Report a bad landlord or poor housing conditions
We're always working to improve housing conditions in Plymouth. Most landlords are responsible and honest.
We want to know about landlords who:
- don't respect tenants' rights
- fail to carry out essential repairs
- fail to provide clean, safe accommodation.
All information will be confidential, we won't talk about it with anyone else unless we have your permission or there is a legal need to do so.
We will work with everyone first, but if needed we will use our enforcement powers.
GOV.UK has information and advice for leaseholders.
You need to give your landlord an opportunity to fix any issues.
Send a letter or email to the landlord and give them the chance to resolve your concerns.
If your landlord uses an agent you should send the agent a copy of your letter or email. Your tenancy agreement should have an address for your landlord.
Give your landlord 14 days to respond. Keep copies of any letters or emails you send.
Damp and mould
Read our guide on how to prevent damp and mould:
Housing disrepair and improvements
We support people facing issues affecting health and safety in their home.
We aim to make sure that all housing within the private sector is:
- in a good state of repair
- safe for the people to live in
We deal with concerns such as:
- inadequate heating
- fire safety
- inadequate kitchen and bathroom facilities
- risk from slips, trips and falls
Housing improvement service request
You will need to provide a copy of your letter or email to the landlord advising of the concerns. Include any response from your landlord or letting agent.
We recommend you continue to work with your landlord to try to resolve concerns.
If you have any pictures of the problems such as mould, send these with your request.
Completing a service request gives us permission to contact your landlord or agent.
Requests that are about health and safety are looked at first.
How we deal with poor housing conditions
We work with landlords, tenants, leaseholders and owners to improve housing conditions. If conditions don't improve we have the power to:
- enter a property for inspection (by force if needed)
- demand information
- serve notices requiring improvement
- enter a property and undertake work
- take over management of properties
- close a property
- demand demolition of a property
- issue hazard awareness notices
People living in social housing have increased protection. You should follow the provider's process for raising any concerns/requests.
- Aster Communities
- Clarion Housing
- Guinness Trust
- Hastoe Housing Association
- Plymouth Community Homes
- Sanctuary Housing Association
- Sovereign South and West
- Tamar Housing Society
- Westcountry Housing Association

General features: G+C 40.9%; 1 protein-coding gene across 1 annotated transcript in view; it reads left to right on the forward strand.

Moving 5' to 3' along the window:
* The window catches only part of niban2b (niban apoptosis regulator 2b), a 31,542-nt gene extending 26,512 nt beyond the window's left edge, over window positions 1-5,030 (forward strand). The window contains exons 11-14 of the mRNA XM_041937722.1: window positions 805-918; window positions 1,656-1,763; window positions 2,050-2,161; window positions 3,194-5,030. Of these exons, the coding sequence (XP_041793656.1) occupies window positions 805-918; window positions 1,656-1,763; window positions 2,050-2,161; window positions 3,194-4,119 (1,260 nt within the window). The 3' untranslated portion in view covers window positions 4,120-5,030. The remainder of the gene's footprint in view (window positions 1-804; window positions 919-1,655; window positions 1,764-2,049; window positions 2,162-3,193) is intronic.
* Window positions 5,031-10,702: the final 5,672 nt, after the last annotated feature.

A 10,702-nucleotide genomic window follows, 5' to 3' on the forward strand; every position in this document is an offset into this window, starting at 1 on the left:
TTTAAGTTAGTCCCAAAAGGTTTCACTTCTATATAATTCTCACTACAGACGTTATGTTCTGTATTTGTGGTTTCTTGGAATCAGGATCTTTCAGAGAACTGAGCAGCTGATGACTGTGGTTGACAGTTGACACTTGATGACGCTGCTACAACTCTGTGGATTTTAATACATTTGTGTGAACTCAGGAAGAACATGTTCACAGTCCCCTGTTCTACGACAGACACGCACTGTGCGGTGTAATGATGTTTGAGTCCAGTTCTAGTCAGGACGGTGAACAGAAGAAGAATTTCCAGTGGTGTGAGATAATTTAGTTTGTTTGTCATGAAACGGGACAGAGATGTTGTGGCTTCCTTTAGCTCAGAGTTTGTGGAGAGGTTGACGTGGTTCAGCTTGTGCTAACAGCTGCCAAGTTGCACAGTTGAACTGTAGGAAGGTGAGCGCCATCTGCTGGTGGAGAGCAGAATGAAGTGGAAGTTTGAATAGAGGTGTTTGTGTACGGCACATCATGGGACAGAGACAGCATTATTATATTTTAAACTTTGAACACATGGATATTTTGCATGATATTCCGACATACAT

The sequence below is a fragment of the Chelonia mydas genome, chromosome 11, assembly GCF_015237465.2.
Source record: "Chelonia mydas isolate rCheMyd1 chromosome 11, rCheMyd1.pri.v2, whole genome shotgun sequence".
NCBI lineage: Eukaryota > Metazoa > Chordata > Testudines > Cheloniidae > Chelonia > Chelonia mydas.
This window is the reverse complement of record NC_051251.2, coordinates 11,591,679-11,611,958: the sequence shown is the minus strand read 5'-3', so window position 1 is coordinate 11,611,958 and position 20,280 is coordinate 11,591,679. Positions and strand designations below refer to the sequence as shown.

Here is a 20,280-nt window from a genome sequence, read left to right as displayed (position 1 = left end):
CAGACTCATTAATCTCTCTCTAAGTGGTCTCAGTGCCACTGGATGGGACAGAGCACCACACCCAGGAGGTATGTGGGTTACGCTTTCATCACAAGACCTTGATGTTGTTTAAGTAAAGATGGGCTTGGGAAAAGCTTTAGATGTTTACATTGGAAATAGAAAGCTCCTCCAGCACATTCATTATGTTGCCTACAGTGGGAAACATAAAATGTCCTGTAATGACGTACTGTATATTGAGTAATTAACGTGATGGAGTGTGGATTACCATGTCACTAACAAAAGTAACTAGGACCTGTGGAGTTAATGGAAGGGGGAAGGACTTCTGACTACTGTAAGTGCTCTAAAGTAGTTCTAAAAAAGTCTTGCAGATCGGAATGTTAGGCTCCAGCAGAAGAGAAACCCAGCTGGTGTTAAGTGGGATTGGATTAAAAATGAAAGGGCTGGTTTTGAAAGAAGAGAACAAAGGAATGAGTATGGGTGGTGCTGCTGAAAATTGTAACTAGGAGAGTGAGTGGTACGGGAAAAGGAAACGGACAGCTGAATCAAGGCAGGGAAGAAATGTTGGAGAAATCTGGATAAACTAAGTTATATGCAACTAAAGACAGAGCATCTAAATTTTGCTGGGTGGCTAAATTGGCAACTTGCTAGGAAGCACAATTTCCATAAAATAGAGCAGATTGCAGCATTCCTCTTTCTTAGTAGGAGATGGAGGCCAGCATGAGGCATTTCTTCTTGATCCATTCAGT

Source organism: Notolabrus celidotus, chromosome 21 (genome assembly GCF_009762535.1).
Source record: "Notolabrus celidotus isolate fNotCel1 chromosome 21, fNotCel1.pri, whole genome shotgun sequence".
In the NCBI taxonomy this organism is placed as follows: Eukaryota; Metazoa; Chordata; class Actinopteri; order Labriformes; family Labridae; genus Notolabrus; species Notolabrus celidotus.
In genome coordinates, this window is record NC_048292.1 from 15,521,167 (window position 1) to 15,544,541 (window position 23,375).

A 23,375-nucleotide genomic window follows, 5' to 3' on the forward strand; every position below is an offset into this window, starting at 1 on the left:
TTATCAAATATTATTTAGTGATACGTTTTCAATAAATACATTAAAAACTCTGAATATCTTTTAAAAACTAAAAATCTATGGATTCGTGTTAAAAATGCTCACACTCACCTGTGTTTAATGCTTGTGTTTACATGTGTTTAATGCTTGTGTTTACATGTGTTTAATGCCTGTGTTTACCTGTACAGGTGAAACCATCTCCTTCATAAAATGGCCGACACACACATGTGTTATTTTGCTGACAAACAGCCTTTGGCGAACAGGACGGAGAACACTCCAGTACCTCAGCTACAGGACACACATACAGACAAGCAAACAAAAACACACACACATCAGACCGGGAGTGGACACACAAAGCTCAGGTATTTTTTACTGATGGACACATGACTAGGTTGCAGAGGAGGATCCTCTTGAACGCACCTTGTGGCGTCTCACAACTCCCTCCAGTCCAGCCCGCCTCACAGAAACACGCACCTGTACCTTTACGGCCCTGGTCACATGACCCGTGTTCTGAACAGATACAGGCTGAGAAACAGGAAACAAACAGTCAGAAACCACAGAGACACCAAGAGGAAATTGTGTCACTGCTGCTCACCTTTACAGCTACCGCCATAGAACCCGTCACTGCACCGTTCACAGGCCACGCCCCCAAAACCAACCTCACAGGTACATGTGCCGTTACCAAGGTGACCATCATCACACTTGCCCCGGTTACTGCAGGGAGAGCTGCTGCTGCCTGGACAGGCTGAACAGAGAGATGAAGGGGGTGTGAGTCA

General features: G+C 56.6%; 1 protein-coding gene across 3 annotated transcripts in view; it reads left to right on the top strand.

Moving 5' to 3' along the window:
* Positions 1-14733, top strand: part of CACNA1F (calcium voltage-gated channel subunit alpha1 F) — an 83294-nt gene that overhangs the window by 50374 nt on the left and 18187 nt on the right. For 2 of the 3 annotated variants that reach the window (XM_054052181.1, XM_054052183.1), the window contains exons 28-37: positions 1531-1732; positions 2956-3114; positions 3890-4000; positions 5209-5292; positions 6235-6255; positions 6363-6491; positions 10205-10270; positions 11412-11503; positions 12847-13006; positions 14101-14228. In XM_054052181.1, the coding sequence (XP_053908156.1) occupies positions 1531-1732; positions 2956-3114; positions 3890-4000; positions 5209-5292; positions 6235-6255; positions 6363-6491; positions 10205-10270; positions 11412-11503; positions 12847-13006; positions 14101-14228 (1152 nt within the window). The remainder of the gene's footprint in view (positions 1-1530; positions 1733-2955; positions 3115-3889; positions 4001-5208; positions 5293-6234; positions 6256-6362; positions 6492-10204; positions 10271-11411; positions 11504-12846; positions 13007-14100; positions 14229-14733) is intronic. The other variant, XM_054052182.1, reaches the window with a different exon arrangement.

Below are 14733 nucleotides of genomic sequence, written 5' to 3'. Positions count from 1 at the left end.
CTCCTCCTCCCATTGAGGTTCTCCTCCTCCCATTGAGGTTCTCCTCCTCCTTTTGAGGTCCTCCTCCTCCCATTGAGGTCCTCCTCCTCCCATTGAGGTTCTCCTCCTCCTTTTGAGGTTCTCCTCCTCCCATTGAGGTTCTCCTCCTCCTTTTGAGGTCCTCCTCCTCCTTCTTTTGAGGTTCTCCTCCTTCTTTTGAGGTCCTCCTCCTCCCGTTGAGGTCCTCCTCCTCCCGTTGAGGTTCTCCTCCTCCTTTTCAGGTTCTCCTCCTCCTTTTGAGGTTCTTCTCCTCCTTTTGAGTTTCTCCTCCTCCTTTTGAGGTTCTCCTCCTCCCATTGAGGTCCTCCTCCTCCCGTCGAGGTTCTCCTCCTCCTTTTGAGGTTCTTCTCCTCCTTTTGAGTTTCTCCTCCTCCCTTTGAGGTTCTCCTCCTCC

If you are not happy with the response, you should use the provider's complaints procedure. If you continue to receive an unsatisfactory response you can raise this with the social housing ombudsmen.
Private rented with Agent/Manager
If the agent or manager of the property Where there is an agent /manager, who is not the owner, they are legally required to belong to a redress scheme. This information should be available on their website or can be requested from them. The redress scheme is an independent party. If you feel the service that a scheme member has provided falls short of what is expected, you should consider making a complaint to the relevant scheme. The approved schemes are:
If your agent/manager is not in a redress scheme this should be referred to Trading Standards.
Give your landlord 14 days to respond. Keep copies of any letters or emails you send and recieve.
If you're renting private accommodation your landlord must:
- provide you with a copy of 'How to rent: The checklist for renting in England'
- provide you with a copy of the gas safety certificate for any gas fittings
- provide you with a copy of the energy performance certificate
- provide you with information on the tenancy deposit scheme
- test the smoke and carbon monoxide alarms
- ensure all electrical wiring and appliances are in a safe condition
- ensure the building and any common areas are in good order and properly managed
GOV.UK has useful advice and information on:
As a tenant you have the right to:
- a fair legal tenancy agreement
- live in a property that's safe, in a good state and clean at the start of the tenancy
- have your deposit returned when the tenancy ends (unless there are reasonable grounds for keeping this back)
- a written agreement if you've a fixed-term tenancy of more than three years
- challenge excessively high rent charges
- know who your landlord is
- privacy and be able to live in the property undisturbed
- fair eviction notice
- 24 hours' notice (at a reasonable time) to access the property
- gas checks every 12 months
- a rent book (if the rent is paid weekly)
In return you must:
- give your landlord access to the property for inspections and repairs
- take good care of the property
- repair or pay for any damage you caused
- report any problems with the property
- pay the agreed rent, even if repairs are needed or you're in dispute
- pay other agreed charges
- only sublet a property if the tenancy agreement allows
- be considerate to neighbours